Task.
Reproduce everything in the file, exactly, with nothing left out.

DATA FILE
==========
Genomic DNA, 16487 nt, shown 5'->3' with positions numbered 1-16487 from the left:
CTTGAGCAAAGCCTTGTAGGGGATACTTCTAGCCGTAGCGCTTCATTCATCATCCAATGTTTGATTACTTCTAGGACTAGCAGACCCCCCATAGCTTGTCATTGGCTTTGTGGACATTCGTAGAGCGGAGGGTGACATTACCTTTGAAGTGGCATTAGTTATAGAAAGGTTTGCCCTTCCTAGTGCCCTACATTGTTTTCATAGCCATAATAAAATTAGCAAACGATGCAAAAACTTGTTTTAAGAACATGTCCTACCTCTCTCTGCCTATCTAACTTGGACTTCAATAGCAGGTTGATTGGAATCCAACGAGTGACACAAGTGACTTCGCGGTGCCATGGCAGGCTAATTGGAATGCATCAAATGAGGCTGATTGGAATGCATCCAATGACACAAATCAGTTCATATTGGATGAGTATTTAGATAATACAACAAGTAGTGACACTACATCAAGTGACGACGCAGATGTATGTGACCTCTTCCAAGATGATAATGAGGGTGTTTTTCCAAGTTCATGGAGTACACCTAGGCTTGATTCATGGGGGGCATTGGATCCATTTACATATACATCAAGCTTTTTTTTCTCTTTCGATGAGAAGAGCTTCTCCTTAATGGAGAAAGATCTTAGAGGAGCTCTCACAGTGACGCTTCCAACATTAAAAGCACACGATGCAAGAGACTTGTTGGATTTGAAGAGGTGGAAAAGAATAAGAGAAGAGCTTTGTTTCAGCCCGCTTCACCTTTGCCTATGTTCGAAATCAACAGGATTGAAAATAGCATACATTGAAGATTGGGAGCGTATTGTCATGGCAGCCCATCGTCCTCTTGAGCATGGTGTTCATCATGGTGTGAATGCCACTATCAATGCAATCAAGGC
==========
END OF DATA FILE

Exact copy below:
Genomic DNA, 16487 nt, shown 5'->3' with positions numbered 1-16487 from the left:
CTTGAGCAAAGCCTTGTAGGGGATACTTCTAGCCGTAGCGCTTCATTCATCATCCAATGTTTGATTACTTCTAGGACTAGCAGACCCCCCATAGCTTGTCATTGGCTTTGTGGACATTCGTAGAGCGGAGGGTGACATTACCTTTGAAGTGGCATTAGTTATAGAAAGGTTTGCCCTTCCTAGTGCCCTACATTGTTTTCATAGCCATAATAAAATTAGCAAACGATGCAAAAACTTGTTTTAAGAACATGTCCTACCTCTCTCTGCCTATCTAACTTGGACTTCAATAGCAGGTTGATTGGAATCCAACGAGTGACACAAGTGACTTCGCGGTGCCATGGCAGGCTAATTGGAATGCATCAAATGAGGCTGATTGGAATGCATCCAATGACACAAATCAGTTCATATTGGATGAGTATTTAGATAATACAACAAGTAGTGACACTACATCAAGTGACGACGCAGATGTATGTGACCTCTTCCAAGATGATAATGAGGGTGTTTTTCCAAGTTCATGGAGTACACCTAGGCTTGATTCATGGGGGGCATTGGATCCATTTACATATACATCAAGCTTTTTTTTCTCTTTCGATGAGAAGAGCTTCTCCTTAATGGAGAAAGATCTTAGAGGAGCTCTCACAGTGACGCTTCCAACATTAAAAGCACACGATGCAAGAGACTTGTTGGATTTGAAGAGGTGGAAAAGAATAAGAGAAGAGCTTTGTTTCAGCCCGCTTCACCTTTGCCTATGTTCGAAATCAACAGGATTGAAAATAGCATACATTGAAGATTGGGAGCGTATTGTCATGGCAGCCCATCGTCCTCTTGAGCATGGTGTTCATCATGGTGTGAATGCCACTATCAATGCAATCAAGGC